Check out the new research article by Wei Deng and Bianca Cruz on the production of TEP by marine Synechococcus strain WH8102 under N- and P- limited conditions — published in the journal Aquatic Microbial Ecology. Find it here.

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Pico-cyanobacteria are abundant primary producers in most of the global ocean but their role in the export of organic carbon to depth remains a matter of debate. A recent laboratory study using roller tanks showed that marine Synechococcus cells can form visible (>1 mm) aggregates that sink at velocities of more than 400 m d–1 in seawater. The present study aimed to investigate the mechanism behind such aggregation by exploring the potential role of transparent exopolymeric particles (TEP) and the effects of nutrient (nitrogen or phosphorus) limitation on the TEP production and aggregate formation of these pico-cyanobacteria. Our results show that despite the lowered growth rates, cells in the nutrient-limited cultures had higher cell-normalized TEP production, and formed a larger total volume of aggregates that had higher settling velocities compared to aggregates formed from cells in the nutrient-replete cultures. This study contributes to our understanding of the physiology of marine Synechococcus as well as their role in the ecology and biogeochemistry in the oceans.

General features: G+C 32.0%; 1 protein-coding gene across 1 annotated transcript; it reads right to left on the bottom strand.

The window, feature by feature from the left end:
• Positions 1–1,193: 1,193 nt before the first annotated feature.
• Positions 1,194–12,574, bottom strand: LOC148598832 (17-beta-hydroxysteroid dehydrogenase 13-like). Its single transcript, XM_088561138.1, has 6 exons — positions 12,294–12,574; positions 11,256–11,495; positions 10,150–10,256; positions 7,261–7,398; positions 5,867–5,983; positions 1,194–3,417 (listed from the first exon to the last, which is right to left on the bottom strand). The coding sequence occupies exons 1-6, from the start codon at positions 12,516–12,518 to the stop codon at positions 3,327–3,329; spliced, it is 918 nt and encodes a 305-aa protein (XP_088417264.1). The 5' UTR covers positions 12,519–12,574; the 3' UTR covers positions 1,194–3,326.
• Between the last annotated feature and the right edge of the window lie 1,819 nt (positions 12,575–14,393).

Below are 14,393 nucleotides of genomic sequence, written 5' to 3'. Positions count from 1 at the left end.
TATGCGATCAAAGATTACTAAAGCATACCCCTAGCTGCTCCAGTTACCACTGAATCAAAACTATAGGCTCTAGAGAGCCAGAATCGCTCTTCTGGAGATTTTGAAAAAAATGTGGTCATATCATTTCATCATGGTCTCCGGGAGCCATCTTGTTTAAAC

Deng W, Cruz BN, Neuer S (2016) Effects of nutrient limitation on cell growth, TEP production and aggregate formation of marine Synechococcus. Aquat Microb Ecol 78:39-49.